Venture capital firms are on a roll.
Some 259 U.S. venture capital funds amassed $46.3 billion in 2019, the second highest by amount of capital raised and number of funds since 2006, according to the PitchBook-NVCA Venture Monitor. The biggest fundraising year since 2006 was 2018, when 299 venture capital funds raised $58 billion.
With all of that capital rushing in, some venture firms are on the hunt for the next unicorn, a company with a valuation of $1 billion or more. But are these mythical creatures really worth that much, or is it more a matter of the money surge artificially inflating values, while also sending more fees to managers?
According to the PitchBook-NVCA report released Jan. 14, there were 237 megadeals in 2019, transactions worth $100 million or more, that were valued at a combined $59.5 billion, fewer than in 2018 but the second highest on record.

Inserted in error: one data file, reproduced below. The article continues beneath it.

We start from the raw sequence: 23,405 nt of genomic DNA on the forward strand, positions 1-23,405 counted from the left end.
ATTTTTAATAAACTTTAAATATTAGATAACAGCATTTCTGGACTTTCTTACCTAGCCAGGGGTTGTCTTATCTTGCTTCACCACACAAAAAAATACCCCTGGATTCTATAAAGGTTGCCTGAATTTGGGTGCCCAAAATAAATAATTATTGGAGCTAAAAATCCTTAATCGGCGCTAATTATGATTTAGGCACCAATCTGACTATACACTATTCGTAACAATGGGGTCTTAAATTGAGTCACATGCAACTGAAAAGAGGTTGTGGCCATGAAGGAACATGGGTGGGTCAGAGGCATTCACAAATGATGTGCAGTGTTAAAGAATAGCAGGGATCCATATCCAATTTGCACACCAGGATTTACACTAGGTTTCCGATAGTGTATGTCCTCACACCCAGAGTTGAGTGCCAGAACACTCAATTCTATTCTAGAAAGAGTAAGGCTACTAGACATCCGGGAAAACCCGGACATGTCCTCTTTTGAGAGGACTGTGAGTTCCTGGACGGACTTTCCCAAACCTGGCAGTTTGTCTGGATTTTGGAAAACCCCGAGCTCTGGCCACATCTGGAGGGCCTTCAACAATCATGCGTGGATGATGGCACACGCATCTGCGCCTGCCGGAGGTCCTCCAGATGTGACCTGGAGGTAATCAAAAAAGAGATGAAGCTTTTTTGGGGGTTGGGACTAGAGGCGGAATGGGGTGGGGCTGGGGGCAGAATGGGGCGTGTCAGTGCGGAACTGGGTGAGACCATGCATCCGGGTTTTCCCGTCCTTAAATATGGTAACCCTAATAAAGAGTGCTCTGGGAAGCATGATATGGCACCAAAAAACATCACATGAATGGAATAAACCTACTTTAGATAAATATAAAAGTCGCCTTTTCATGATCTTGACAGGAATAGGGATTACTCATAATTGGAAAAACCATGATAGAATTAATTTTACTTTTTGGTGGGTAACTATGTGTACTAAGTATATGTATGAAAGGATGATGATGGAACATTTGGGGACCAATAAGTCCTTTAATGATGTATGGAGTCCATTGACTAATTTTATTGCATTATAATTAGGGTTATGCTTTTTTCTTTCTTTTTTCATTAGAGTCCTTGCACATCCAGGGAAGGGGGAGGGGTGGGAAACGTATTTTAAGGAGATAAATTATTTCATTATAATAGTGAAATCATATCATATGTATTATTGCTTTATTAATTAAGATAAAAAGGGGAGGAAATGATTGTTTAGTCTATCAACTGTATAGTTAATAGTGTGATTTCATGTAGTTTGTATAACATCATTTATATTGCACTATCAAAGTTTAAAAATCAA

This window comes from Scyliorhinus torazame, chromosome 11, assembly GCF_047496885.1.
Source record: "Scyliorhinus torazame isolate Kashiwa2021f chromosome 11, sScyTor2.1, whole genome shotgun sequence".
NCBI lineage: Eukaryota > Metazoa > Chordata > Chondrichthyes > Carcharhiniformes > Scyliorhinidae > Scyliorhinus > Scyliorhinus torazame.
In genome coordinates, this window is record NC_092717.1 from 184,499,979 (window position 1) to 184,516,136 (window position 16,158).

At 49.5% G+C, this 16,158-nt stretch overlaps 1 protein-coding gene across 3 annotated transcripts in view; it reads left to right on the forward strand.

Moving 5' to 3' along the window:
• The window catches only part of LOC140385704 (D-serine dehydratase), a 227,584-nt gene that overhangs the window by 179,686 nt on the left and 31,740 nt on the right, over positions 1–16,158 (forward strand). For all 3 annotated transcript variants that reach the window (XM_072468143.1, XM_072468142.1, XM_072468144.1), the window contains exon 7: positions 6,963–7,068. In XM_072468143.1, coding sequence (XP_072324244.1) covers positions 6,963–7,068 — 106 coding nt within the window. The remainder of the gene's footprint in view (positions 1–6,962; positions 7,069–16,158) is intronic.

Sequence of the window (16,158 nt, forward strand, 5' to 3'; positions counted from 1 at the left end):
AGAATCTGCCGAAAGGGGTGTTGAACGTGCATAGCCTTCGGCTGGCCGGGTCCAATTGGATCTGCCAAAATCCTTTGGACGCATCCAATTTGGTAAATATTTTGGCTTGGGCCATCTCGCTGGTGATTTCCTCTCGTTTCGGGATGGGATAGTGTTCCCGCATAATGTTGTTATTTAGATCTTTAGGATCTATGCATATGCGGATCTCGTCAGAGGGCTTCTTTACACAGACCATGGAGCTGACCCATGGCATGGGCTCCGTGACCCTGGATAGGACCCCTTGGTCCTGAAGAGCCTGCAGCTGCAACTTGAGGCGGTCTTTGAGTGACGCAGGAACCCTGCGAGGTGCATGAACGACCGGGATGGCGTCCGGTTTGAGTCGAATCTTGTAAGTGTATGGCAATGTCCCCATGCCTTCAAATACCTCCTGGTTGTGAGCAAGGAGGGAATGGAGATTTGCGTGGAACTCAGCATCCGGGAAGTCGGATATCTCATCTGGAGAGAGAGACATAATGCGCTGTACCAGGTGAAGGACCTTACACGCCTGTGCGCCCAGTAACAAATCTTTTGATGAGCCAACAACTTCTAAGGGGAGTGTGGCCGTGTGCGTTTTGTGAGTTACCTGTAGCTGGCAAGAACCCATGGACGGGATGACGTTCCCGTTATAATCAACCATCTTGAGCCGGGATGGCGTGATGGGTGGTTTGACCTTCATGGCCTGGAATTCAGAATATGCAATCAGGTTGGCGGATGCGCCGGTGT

Higher valuations can be good news for early investors in a company — as long as their stake maintains its weight. Later-stage investors might not even see their full investment returned if they bought in at too high of a valuation.
But one doesn't have to look far to see the risk. Perhaps the best example is that of WeWork Cos. Inc., whose pre-IPO valuation slid when it attempted to go public compared with its valuation after its last round of venture capital.
So much for that unicorn living up to its promise of a wealthy outcome.
For institutional investors, now might be a time to be cautious rather than chasing returns.